Make sure the employer is clear on how tobacco and smoking are defined. Specific references to cigarettes, clove cigarettes, cigars, pipe tobacco, chewing tobacco, snuff, smokeless tobacco and other forms of tobacco (shredded, compressed, plugs, flakes, leaves, twists) should be stated. The Centers for Disease Control and Prevention also recognize such other forms as bidis, kreteks and gutka.
What is Prohibited?
Make sure the rules are clear. The employer should state unambiguously whether smoking is banned everywhere on the workplace (or while on the job), or whether there will be designated smoking areas. If such designated areas are to be established, the employer should state specifically what rules or policies apply to their usage and their maintenance.
Chew on this!
Make sure the policy covers chewing tobacco and other forms of usage. The employer should characterize the policy as a tobacco possession and use policy and a no-smoking policy, not simply a no-smoking or a smoke-free policy. In order for the policy to be uniformly applied, it must prohibit both smoking and chewing tobacco. The prohibition, in fact, can cover possessing, holding, selling, buying, trading, using, inhaling, ingesting, exhaling, chewing, burning, lighting or carrying any lighted cigarette, cigar, pipe or other tobacco product, and consuming or holding tobacco in one's mouth or elsewhere in or on one's body or one's person.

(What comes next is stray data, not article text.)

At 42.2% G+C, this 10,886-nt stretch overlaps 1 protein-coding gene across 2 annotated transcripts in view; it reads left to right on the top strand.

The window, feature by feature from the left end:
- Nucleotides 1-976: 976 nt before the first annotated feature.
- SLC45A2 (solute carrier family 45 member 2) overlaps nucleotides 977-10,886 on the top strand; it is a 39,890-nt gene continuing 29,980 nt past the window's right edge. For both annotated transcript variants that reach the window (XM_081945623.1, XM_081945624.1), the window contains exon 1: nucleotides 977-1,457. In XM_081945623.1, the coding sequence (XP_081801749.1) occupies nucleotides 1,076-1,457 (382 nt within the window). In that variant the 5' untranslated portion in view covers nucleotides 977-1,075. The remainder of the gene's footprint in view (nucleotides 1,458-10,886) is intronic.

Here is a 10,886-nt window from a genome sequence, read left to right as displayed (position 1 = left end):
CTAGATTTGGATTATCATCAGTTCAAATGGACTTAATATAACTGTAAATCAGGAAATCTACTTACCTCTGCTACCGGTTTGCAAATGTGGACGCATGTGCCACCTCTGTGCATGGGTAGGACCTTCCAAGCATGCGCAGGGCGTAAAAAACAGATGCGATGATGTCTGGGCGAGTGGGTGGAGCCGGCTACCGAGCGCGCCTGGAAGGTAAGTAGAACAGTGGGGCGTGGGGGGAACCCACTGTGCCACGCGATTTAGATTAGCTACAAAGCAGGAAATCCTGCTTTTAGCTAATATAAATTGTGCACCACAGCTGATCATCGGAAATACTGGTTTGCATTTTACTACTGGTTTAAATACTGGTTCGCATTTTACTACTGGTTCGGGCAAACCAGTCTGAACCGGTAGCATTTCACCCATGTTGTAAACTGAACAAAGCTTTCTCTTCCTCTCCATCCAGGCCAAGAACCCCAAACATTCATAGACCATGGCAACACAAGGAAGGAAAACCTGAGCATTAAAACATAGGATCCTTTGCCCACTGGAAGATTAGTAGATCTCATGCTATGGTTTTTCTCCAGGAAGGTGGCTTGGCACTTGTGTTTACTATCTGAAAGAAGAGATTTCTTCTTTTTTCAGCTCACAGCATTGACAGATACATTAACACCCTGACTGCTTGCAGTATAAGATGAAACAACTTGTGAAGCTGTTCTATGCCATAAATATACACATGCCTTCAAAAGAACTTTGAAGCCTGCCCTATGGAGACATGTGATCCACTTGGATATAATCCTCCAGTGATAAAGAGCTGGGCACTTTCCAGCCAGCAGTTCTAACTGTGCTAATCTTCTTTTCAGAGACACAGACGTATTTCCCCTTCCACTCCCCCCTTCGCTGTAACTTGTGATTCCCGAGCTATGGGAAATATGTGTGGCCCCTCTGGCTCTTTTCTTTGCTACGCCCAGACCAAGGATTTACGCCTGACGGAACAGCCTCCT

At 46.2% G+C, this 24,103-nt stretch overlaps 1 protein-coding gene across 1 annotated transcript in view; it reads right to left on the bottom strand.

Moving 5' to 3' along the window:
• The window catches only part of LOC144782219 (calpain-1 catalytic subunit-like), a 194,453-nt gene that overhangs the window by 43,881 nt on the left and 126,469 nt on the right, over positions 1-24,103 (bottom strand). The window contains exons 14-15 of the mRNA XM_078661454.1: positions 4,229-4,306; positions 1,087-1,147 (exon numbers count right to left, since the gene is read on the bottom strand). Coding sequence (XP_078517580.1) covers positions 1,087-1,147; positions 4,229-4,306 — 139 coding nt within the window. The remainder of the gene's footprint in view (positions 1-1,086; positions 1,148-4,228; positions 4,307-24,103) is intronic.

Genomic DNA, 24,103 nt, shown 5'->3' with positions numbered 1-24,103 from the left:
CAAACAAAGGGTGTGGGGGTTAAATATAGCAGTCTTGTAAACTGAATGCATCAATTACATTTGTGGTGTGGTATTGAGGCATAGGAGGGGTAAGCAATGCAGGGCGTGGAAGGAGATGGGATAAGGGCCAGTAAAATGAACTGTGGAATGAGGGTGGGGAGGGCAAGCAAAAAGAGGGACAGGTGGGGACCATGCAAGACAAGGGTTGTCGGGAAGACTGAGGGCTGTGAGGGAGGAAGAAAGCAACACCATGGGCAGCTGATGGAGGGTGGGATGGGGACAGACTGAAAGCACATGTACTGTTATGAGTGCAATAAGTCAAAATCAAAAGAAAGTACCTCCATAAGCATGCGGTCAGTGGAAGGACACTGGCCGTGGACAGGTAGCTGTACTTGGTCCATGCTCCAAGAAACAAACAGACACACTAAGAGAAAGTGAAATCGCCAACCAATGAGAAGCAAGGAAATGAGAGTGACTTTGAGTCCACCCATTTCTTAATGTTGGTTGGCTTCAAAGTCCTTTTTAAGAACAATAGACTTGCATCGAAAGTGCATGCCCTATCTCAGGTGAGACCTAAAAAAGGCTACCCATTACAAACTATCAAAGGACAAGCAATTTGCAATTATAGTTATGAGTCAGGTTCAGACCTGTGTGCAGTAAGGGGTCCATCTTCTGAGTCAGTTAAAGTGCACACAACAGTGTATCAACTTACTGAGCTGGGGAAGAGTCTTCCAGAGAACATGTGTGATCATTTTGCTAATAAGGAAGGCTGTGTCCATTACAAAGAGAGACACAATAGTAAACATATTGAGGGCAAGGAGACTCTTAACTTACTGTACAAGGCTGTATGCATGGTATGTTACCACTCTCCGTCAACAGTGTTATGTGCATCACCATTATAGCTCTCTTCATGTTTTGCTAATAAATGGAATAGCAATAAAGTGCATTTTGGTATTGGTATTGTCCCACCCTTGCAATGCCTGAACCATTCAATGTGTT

Consider how the employer will resolve conflicts between smokers and non-smokers. Will non-smokers' rights to breathe smoke-free air take priority over smokers' rights when a conflict arises? Will the employer convene a committee to address such issues, or will the Human Resources Department establish a policy for addressing conflicts?
Break it Up!
If smokers are permitted to use a designated smoking area during their breaks, the employer should emphasize the point that they are not entitled to longer or more frequent breaks during their work shifts. Excessive lingering or mass gatherings in the smoking area should be prohibited.
Clean Up Your Act.
If a designated smoking area will be used, then state the policies and procedures concerning the disposal of smoking materials, litter and other debris, the ventilation of the facilities, and the need for strict adherence to fire safety rules.
Getting Burned for Breaking the Rules.
Spell out the penalties for violating the smoking and tobacco policy. These may include civil or criminal infractions, including fines, imposed by federal, state and local agencies. Employers typically impose a progressive disciplinary procedure for employees who smoke in violation of a tobacco-free policy. Usually, this involves a verbal warning for a first-time offender, followed by a written warning, then a suspension, and ultimately a termination from employment.